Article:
Five factors to consider for your birth plan

You may have thought about your birth plan shortly after you discovered you were pregnant or maybe your plan is to simply have “no plan” and that’s okay too. A birth plan can be a useful tool to help inform your provider and the Birthing Center team of your preferences for labor and delivery. It can be very detailed and specific, or it can be open-ended.

Shelby Erickson, MSN, RNC, nurse manager at Ridgeview’s Birthing Center shares, “Some women feel strongly about developing a birth plan and some do not view it as essential. Either way, our nurses are equipped to walk you through the process and help you with each expected (and sometimes unexpected) turn of events during labor and delivery.”

Here are five factors to consider while preparing for your childbirth experience.

  1. Environment. When you think about your baby’s birth, what do you picture? Dim lights? Soft music? Scents from essential oils filling the room? You also want to consider who you want present. Many women choose to only have their partner there to support them, while others include another family member or hire a doula for additional support. In the event of a cesarean birth, you will be limited to one support person in the operating room.
  2. Pain relief. There are multiple options for pain relief. Some women labor without, some request pain medication immediately and many women fall somewhere in between. Ridgeview offers choices for pain relief—including epidural, IV pain medicine, hydrotherapy (laboring in the shower or bathtub) and nitrous oxide.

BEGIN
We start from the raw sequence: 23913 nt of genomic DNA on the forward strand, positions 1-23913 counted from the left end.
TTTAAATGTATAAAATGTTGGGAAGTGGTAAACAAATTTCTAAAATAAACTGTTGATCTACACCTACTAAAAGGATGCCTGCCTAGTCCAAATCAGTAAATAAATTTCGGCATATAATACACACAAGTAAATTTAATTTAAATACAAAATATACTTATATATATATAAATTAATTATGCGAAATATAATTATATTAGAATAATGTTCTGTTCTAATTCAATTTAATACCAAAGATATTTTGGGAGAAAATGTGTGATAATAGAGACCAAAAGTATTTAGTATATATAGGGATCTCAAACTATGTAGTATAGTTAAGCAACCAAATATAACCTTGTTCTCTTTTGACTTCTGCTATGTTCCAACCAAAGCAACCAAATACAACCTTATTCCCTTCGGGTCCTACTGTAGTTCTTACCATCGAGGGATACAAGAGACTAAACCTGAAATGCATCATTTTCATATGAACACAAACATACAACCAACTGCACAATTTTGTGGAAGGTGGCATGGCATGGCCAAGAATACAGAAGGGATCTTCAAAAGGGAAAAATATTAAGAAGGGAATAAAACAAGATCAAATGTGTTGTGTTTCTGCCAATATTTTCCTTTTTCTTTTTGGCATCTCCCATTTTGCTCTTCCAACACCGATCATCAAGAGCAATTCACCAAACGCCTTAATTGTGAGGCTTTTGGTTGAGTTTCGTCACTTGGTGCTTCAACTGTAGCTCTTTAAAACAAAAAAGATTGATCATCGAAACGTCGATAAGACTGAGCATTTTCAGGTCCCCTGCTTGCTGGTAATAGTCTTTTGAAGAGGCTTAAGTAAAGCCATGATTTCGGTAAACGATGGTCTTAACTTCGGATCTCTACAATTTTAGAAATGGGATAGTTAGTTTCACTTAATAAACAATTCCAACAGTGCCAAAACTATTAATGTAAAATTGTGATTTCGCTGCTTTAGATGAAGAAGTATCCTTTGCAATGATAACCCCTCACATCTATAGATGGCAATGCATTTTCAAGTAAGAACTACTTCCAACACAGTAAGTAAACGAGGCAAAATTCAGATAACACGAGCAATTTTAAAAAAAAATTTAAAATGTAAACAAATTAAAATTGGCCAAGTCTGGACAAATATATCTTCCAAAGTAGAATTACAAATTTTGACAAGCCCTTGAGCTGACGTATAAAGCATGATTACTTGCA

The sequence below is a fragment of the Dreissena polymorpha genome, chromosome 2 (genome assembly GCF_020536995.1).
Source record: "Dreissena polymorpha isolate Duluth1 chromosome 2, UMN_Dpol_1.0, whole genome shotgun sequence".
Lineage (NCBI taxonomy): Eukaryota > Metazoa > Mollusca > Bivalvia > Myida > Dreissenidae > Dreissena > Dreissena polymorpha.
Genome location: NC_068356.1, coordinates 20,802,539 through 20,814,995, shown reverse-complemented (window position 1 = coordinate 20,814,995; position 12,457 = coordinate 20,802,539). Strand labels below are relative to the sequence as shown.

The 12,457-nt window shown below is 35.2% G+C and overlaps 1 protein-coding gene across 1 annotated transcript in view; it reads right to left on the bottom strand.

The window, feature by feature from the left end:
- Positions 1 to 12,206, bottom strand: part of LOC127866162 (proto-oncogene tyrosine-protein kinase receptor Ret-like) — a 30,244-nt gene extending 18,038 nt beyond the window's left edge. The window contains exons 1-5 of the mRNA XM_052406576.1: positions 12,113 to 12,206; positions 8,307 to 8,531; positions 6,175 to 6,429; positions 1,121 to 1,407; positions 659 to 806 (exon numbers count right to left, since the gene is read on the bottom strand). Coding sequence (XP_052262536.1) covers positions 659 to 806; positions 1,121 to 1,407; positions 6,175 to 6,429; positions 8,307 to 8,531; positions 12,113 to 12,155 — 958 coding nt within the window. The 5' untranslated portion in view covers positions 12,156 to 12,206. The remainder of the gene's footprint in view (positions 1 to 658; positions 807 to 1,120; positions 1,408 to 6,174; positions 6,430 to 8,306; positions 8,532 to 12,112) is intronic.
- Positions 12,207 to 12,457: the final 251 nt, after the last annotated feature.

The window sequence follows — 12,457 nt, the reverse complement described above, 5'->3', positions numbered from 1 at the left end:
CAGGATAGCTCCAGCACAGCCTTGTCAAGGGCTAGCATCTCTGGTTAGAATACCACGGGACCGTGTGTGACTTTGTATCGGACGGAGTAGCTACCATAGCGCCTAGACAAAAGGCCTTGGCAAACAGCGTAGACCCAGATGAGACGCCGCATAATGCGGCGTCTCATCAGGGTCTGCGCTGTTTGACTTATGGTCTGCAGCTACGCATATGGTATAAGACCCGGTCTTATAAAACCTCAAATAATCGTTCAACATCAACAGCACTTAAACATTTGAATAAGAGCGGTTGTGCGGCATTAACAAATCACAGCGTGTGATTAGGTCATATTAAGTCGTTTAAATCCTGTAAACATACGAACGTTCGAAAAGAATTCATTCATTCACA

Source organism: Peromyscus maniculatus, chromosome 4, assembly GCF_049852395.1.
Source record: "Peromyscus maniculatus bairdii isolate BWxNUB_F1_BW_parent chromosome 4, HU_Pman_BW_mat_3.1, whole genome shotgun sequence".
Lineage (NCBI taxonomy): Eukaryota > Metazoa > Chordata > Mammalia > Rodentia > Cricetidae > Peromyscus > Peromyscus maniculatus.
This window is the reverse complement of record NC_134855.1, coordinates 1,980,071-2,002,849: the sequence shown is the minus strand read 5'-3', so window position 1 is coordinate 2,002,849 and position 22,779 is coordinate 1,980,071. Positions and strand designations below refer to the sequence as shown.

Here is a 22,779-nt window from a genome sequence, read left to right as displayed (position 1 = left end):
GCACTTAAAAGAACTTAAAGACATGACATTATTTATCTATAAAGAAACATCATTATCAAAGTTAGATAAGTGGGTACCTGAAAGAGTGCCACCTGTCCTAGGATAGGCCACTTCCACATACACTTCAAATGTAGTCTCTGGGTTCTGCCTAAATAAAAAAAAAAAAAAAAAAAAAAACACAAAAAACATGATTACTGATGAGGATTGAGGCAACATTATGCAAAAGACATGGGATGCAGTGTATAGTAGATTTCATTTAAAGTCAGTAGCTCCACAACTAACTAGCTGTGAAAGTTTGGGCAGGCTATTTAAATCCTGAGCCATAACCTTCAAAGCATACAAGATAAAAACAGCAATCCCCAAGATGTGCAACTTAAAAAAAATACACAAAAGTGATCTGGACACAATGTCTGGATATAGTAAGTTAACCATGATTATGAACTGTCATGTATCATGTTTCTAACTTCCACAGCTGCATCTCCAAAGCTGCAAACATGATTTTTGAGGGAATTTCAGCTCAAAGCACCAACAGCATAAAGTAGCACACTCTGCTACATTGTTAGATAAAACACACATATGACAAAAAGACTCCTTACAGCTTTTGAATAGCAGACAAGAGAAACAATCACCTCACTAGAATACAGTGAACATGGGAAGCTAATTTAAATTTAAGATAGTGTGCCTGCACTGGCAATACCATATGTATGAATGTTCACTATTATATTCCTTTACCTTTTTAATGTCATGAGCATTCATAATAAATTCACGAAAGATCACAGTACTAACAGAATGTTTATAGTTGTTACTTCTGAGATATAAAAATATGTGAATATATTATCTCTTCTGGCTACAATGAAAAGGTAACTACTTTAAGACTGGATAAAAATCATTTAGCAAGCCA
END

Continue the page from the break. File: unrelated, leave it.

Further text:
3. Labor preferences. Every woman labors differently—some prefer to walk or stand as much as possible, while others prefer to rest in bed. Ridgeview’s Birthing Center has various amenities to aid in your labor, ranging from birthing stools and squatting bars to in-room full-size bathtubs.
  4. Cutting the cord. Cutting the baby’s umbilical cord can be very symbolic, but it’s not for everyone. Consider if you or your partner wish to do so. It is becoming more common for providers to wait 30 to 60 seconds before clamping the umbilical cord to allow more blood to transfer from the placenta to the infant, which has numerous health benefits including a decreased risk of iron deficiency anemia.
  5. Newborn care. Consider how you plan to feed your baby once he or she is born—breast, bottle or both—and whether you want your baby to use a pacifier. Additional health considerations such as immunizations and circumcision for males are important decisions you should consider in advance.
    Plan or no plan, it’s important to keep an open and relaxed mind when preparing for the birth of your child. “Things can change quickly during labor and delivery, and having mom feel comfortable with her provider and her team of caregivers helps when the unexpected occurs,” Erickson explains.

Download Ridgeview’s birth plan checklist as a guide to help you develop your personal birth plan. If you have any questions or concerns regarding labor or delivery, discuss them with your provider or send us an email, and our Birthing Center team will follow up with you.

Take a virtual tour to see why Ridgeview’s Birthing Center is preferred throughout the Twin Cities and beyond.

‘My new baby is perfect, so why do I feel so sad?’

Postpartum depression is relatively common, affecting approximately one in eight women after delivery, according to Andraya Huldeen, MD, Western OB/GYN, A Division of Ridgeview Clinics. She explains that often there is no clear trigger for postpartum depression and if the baby is healthy, women are reluctant to admit they’re struggling.